Key road construction projects such as the one underway in the heart of downtown Hallowell are expected to be unaffected even though there’s political wrangling over funding for projects across Maine.

On Monday, Gov. Paul LePage delayed the sale of voter-approved bonds intended to pay for road construction and other projects. Totaling $117 million, the borrowing package includes $80 million for highway projects currently underway.

Despite that action, “there is no slowdown of any projects for this construction season,” Ted Talbot, spokesman for the Maine Department of Transportation, said Monday.

“For the time being, state government will use existing resources to fund key priorities, such as maintaining and improving our infrastructure,” LePage spokesman Peter Steele wrote in a statement to the media. “The Governor will continue to monitor excessive legislative spending with Maine’s bottom line and the best interest of taxpayers in mind.”

A number of projects have been planned or are underway across the region including highway preservation paving and reconstruction and bridge preservation.

In Hallowell, Water Street is undergoing a months-long multimillion dollar reconstruction to rebuild the roadway. Work started in earnest in early spring and will continue until the end of July, when there will be a brief hiatus for Old Hallowell Day. If the schedule holds, work is expected to wrap up in November.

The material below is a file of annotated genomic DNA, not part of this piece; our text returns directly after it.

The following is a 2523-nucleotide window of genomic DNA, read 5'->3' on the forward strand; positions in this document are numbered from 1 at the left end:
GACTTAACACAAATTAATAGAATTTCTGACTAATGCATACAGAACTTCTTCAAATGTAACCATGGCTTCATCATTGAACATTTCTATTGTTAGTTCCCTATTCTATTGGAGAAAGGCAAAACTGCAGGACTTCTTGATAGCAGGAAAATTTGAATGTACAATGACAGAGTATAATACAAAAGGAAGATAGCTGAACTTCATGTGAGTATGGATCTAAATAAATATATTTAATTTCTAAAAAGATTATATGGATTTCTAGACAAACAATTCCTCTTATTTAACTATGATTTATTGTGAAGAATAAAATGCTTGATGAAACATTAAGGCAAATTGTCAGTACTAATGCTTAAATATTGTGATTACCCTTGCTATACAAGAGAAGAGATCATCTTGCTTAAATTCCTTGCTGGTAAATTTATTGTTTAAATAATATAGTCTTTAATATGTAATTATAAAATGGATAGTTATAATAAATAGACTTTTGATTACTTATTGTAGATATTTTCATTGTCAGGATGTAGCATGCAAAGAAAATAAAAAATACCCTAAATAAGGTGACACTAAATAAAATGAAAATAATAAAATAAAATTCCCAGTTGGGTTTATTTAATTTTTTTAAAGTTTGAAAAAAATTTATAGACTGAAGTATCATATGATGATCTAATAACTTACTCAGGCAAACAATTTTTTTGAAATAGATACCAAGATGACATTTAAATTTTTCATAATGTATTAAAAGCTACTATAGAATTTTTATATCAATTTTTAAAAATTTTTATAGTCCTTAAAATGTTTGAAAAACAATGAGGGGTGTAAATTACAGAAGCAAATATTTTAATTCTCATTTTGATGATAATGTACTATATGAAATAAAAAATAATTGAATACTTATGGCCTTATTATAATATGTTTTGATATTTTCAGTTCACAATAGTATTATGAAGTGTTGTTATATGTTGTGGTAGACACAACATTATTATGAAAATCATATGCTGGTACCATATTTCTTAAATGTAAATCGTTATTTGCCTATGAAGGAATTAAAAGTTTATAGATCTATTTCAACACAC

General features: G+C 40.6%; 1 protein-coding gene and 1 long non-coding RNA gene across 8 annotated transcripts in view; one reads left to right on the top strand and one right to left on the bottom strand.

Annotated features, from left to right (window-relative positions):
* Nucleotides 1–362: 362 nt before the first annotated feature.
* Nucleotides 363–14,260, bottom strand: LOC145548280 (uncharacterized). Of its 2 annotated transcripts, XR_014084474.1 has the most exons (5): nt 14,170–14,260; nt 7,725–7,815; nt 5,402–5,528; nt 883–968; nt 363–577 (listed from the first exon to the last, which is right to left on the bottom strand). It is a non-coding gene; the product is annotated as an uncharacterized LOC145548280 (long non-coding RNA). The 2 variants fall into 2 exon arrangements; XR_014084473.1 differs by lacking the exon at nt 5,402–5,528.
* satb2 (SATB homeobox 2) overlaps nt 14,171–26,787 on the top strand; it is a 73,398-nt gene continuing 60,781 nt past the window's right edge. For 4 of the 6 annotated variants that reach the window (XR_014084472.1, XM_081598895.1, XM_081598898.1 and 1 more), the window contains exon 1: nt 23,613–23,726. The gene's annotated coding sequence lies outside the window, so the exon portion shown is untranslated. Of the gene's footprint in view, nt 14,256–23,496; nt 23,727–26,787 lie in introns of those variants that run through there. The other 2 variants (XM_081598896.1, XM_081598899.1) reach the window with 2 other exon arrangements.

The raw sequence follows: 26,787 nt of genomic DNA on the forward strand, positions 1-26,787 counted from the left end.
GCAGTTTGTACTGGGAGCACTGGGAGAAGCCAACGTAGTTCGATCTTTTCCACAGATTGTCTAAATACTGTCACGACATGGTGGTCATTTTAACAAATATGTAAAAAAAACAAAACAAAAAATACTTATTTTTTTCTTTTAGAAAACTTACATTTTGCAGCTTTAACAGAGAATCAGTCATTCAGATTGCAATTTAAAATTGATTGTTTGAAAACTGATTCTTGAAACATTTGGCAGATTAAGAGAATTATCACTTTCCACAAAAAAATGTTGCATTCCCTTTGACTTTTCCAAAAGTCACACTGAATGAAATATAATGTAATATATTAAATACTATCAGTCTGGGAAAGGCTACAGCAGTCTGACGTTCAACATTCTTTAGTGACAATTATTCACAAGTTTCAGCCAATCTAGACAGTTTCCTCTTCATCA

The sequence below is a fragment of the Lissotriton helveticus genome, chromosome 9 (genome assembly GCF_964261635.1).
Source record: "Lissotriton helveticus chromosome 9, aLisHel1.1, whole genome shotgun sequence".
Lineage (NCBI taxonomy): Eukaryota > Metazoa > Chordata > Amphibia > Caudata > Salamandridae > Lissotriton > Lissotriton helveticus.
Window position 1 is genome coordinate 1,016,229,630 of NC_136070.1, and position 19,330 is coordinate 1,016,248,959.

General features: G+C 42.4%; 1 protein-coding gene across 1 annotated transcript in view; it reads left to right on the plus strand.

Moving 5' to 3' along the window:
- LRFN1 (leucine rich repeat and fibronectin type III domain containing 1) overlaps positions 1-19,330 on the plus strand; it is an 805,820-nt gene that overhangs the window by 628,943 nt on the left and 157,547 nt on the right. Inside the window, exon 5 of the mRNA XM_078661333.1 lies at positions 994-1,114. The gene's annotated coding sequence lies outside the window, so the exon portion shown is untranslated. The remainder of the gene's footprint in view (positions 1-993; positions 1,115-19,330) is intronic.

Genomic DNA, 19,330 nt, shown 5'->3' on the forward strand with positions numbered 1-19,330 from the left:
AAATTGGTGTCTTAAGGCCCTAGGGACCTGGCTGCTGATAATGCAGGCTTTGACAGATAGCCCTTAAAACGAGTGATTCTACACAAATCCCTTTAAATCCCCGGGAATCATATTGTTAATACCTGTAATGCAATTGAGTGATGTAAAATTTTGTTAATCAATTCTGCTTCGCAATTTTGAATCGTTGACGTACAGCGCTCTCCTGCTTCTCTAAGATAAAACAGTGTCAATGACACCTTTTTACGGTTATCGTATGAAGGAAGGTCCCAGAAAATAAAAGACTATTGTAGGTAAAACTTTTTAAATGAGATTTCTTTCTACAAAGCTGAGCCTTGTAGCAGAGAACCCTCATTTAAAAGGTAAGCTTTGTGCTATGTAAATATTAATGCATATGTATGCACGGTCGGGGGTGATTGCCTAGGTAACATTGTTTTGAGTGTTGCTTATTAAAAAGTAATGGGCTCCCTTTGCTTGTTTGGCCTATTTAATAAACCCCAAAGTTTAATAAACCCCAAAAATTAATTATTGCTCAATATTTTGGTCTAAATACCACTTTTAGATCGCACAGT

In Gardiner, planning has been underway for more than two years on the replacement of the Bridge Street and Maine Avenue bridges, which span the Cobbossee Stream at the edge of the downtown neighborhood.

In Belgrade, a section of Main Street through Belgrade Lakes Village is slated for reconstruction this year, as is rehabilitating a three-mile section of Route 8/11.

Matt Marks, chief executive officer of Associated General Contractors of Maine, said some hopeful signs were emerging it appeared another date for issuing bonds might be identified.

“In the meantime, they’re moving cash around from other funds,” he said.

There are 352 open projects right now, he said, that are being funded through a combination of federal funds, bonding and gasoline taxes.

So far, he said, the state has spent $54 million in cash. The bonds would fund about $100 million more.

If the bond sale is executed sometime in the next month and a half, Marks said he expects work to continue uninterrupted.

“My biggest concern is these Main Street projects,” he said.

Closing them down before they are done could present safety hazards.

LePage said he was concerned about “11th-hour legislative spending,” as lawmakers now in a special session continue to work through a slate of bills left hanging when the Legislature adjourned on May 2.

The move drew sharp criticism from House Speaker Sara Gideon, D-Freeport, who said the governor’s action to delay the bond sale put thousands of jobs at risk.

Jessica Lowell — 621-5632

[email protected]

Twitter: @JLowellKJ

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